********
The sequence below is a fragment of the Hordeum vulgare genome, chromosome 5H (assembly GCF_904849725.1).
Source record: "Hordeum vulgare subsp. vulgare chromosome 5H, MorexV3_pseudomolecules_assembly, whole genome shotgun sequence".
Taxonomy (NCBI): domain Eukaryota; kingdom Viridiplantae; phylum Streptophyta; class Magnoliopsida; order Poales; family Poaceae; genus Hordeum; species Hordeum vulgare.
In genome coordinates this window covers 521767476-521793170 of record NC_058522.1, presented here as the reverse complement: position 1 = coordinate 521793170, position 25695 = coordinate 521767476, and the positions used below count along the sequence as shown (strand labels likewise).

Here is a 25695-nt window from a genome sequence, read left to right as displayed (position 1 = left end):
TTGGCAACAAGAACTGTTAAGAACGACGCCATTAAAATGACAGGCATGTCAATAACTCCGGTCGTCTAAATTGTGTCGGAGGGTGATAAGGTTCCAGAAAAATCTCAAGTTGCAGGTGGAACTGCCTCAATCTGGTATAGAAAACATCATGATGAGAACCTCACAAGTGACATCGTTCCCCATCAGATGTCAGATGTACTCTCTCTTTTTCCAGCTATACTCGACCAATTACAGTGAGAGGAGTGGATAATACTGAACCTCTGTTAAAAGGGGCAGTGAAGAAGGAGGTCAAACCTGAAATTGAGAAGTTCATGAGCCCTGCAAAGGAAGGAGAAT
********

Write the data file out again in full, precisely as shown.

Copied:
The sequence below is a fragment of the Hordeum vulgare genome, chromosome 5H (assembly GCF_904849725.1).
Source record: "Hordeum vulgare subsp. vulgare chromosome 5H, MorexV3_pseudomolecules_assembly, whole genome shotgun sequence".
Taxonomy (NCBI): domain Eukaryota; kingdom Viridiplantae; phylum Streptophyta; class Magnoliopsida; order Poales; family Poaceae; genus Hordeum; species Hordeum vulgare.
In genome coordinates this window covers 521767476-521793170 of record NC_058522.1, presented here as the reverse complement: position 1 = coordinate 521793170, position 25695 = coordinate 521767476, and the positions used below count along the sequence as shown (strand labels likewise).

Here is a 25695-nt window from a genome sequence, read left to right as displayed (position 1 = left end):
TTGGCAACAAGAACTGTTAAGAACGACGCCATTAAAATGACAGGCATGTCAATAACTCCGGTCGTCTAAATTGTGTCGGAGGGTGATAAGGTTCCAGAAAAATCTCAAGTTGCAGGTGGAACTGCCTCAATCTGGTATAGAAAACATCATGATGAGAACCTCACAAGTGACATCGTTCCCCATCAGATGTCAGATGTACTCTCTCTTTTTCCAGCTATACTCGACCAATTACAGTGAGAGGAGTGGATAATACTGAACCTCTGTTAAAAGGGGCAGTGAAGAAGGAGGTCAAACCTGAAATTGAGAAGTTCATGAGCCCTGCAAAGGAAGGAGAAT